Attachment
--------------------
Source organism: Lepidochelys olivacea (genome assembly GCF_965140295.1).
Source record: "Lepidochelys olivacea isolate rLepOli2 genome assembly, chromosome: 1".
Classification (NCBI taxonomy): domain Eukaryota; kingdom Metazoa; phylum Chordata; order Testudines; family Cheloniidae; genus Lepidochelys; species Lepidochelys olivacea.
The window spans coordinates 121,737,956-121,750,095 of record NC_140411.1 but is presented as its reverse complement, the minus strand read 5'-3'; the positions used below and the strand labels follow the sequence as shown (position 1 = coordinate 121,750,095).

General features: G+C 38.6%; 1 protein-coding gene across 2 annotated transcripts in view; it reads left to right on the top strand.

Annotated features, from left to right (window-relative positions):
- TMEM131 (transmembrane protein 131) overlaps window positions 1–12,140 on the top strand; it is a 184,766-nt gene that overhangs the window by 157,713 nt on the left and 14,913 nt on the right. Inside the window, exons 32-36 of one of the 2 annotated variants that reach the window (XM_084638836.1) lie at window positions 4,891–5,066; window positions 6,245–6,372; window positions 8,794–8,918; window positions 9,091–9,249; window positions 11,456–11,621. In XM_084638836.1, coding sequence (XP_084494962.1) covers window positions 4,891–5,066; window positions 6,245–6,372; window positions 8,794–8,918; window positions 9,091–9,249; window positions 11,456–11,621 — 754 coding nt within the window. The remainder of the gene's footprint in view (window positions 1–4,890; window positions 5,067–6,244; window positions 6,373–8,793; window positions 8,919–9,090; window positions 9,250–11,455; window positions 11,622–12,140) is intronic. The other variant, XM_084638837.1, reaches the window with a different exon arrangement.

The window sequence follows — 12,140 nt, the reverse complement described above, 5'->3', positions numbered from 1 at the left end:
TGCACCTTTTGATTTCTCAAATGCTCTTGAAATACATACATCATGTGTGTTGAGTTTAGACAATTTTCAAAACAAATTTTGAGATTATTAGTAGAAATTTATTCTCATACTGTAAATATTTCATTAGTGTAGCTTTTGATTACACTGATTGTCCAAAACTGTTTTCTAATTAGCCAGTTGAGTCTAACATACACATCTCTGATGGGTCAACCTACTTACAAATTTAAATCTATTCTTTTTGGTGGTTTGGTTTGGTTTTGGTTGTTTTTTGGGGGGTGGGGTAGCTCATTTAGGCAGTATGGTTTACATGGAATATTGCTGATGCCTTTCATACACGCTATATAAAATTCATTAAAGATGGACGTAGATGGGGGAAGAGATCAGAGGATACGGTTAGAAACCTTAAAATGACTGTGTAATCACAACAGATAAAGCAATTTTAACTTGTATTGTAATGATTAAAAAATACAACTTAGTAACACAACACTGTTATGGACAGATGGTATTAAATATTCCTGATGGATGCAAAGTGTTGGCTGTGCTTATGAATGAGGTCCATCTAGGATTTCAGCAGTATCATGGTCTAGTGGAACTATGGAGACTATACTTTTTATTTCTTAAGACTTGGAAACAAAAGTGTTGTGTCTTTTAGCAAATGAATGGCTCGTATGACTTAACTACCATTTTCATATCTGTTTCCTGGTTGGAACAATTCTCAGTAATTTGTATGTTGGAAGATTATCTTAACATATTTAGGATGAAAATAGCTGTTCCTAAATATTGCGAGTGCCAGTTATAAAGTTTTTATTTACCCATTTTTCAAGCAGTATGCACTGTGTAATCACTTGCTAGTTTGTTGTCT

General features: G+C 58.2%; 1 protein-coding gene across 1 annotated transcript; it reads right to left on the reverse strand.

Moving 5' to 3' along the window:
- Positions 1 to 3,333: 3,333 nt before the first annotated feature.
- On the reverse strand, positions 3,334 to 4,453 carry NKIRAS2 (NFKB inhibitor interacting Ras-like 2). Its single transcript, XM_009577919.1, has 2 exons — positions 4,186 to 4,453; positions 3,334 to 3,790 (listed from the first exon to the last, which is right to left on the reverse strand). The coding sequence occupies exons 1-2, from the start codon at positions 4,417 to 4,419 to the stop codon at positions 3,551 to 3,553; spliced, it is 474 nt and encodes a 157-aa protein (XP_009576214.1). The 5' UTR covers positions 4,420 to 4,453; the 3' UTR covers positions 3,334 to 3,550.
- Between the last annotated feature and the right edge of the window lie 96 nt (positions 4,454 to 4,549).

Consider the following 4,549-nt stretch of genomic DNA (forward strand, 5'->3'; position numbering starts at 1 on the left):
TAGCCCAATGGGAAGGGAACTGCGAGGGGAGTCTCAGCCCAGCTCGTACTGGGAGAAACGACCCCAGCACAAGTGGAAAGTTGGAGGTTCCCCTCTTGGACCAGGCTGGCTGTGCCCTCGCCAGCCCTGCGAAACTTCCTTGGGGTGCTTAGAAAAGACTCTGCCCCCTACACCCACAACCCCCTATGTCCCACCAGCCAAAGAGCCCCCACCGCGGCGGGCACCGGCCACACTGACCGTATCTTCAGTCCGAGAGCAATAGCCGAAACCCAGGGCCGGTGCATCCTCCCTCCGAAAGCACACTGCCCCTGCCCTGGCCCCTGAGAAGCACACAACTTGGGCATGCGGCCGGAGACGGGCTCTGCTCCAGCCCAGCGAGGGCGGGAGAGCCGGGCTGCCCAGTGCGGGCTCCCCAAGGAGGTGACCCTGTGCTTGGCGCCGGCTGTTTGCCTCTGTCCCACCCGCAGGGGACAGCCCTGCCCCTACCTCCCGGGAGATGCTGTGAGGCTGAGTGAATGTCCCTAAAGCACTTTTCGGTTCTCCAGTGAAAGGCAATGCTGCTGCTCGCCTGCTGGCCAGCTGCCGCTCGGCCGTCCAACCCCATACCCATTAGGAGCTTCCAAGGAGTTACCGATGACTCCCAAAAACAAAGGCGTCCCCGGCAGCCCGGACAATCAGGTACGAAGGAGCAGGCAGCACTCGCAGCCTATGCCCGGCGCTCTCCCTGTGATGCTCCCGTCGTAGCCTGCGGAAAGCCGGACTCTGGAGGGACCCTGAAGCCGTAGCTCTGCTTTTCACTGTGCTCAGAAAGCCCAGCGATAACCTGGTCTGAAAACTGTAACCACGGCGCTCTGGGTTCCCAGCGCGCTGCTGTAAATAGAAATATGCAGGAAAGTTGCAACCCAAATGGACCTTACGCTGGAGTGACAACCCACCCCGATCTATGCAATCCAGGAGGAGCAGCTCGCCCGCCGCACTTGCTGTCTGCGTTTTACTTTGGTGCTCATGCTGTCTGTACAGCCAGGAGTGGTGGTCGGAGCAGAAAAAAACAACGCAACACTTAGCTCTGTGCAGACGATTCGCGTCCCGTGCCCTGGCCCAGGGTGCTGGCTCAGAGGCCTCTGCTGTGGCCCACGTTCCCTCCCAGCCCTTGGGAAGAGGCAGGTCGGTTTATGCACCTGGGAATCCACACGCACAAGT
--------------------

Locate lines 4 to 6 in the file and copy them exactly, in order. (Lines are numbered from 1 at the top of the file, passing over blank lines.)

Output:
The window spans coordinates 121,737,956-121,750,095 of record NC_140411.1 but is presented as its reverse complement, the minus strand read 5'-3'; the positions used below and the strand labels follow the sequence as shown (position 1 = coordinate 121,750,095).

General features: G+C 38.6%; 1 protein-coding gene across 2 annotated transcripts in view; it reads left to right on the top strand.

Annotated features, from left to right (window-relative positions):